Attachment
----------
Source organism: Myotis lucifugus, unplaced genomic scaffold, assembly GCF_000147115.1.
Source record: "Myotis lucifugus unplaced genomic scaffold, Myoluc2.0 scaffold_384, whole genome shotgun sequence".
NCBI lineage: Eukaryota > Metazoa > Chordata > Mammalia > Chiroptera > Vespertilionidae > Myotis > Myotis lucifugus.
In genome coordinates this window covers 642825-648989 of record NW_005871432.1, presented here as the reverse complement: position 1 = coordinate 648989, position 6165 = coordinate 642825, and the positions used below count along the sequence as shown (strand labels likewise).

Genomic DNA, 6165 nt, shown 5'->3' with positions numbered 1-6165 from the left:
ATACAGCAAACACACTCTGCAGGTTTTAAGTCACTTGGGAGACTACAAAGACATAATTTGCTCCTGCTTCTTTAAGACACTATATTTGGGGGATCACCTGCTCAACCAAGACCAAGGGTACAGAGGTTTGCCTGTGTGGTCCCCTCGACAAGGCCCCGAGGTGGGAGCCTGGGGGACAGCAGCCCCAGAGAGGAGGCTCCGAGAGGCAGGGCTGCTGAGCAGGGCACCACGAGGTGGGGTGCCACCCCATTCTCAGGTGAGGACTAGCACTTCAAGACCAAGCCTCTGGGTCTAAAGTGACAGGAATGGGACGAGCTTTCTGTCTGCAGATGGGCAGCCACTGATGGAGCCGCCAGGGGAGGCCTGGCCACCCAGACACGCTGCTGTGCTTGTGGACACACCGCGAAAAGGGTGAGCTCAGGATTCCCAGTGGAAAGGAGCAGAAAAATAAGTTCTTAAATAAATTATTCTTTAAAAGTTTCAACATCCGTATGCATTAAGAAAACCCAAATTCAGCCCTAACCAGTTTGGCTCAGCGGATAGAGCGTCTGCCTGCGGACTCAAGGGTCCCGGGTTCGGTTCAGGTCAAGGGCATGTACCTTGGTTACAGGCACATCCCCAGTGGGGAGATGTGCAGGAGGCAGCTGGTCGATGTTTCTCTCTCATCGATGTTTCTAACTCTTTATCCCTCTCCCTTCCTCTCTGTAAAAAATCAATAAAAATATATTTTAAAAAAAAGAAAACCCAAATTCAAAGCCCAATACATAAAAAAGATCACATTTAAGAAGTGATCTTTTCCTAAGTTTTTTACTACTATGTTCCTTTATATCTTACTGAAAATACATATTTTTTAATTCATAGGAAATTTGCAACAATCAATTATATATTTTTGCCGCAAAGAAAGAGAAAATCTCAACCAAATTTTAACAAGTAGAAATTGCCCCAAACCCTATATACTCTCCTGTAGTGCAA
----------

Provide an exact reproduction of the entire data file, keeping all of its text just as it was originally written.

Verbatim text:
Source organism: Myotis lucifugus, unplaced genomic scaffold, assembly GCF_000147115.1.
Source record: "Myotis lucifugus unplaced genomic scaffold, Myoluc2.0 scaffold_384, whole genome shotgun sequence".
NCBI lineage: Eukaryota > Metazoa > Chordata > Mammalia > Chiroptera > Vespertilionidae > Myotis > Myotis lucifugus.
In genome coordinates this window covers 642825-648989 of record NW_005871432.1, presented here as the reverse complement: position 1 = coordinate 648989, position 6165 = coordinate 642825, and the positions used below count along the sequence as shown (strand labels likewise).

Genomic DNA, 6165 nt, shown 5'->3' with positions numbered 1-6165 from the left:
ATACAGCAAACACACTCTGCAGGTTTTAAGTCACTTGGGAGACTACAAAGACATAATTTGCTCCTGCTTCTTTAAGACACTATATTTGGGGGATCACCTGCTCAACCAAGACCAAGGGTACAGAGGTTTGCCTGTGTGGTCCCCTCGACAAGGCCCCGAGGTGGGAGCCTGGGGGACAGCAGCCCCAGAGAGGAGGCTCCGAGAGGCAGGGCTGCTGAGCAGGGCACCACGAGGTGGGGTGCCACCCCATTCTCAGGTGAGGACTAGCACTTCAAGACCAAGCCTCTGGGTCTAAAGTGACAGGAATGGGACGAGCTTTCTGTCTGCAGATGGGCAGCCACTGATGGAGCCGCCAGGGGAGGCCTGGCCACCCAGACACGCTGCTGTGCTTGTGGACACACCGCGAAAAGGGTGAGCTCAGGATTCCCAGTGGAAAGGAGCAGAAAAATAAGTTCTTAAATAAATTATTCTTTAAAAGTTTCAACATCCGTATGCATTAAGAAAACCCAAATTCAGCCCTAACCAGTTTGGCTCAGCGGATAGAGCGTCTGCCTGCGGACTCAAGGGTCCCGGGTTCGGTTCAGGTCAAGGGCATGTACCTTGGTTACAGGCACATCCCCAGTGGGGAGATGTGCAGGAGGCAGCTGGTCGATGTTTCTCTCTCATCGATGTTTCTAACTCTTTATCCCTCTCCCTTCCTCTCTGTAAAAAATCAATAAAAATATATTTTAAAAAAAAGAAAACCCAAATTCAAAGCCCAATACATAAAAAAGATCACATTTAAGAAGTGATCTTTTCCTAAGTTTTTTACTACTATGTTCCTTTATATCTTACTGAAAATACATATTTTTTAATTCATAGGAAATTTGCAACAATCAATTATATATTTTTGCCGCAAAGAAAGAGAAAATCTCAACCAAATTTTAACAAGTAGAAATTGCCCCAAACCCTATATACTCTCCTGTAGTGCAA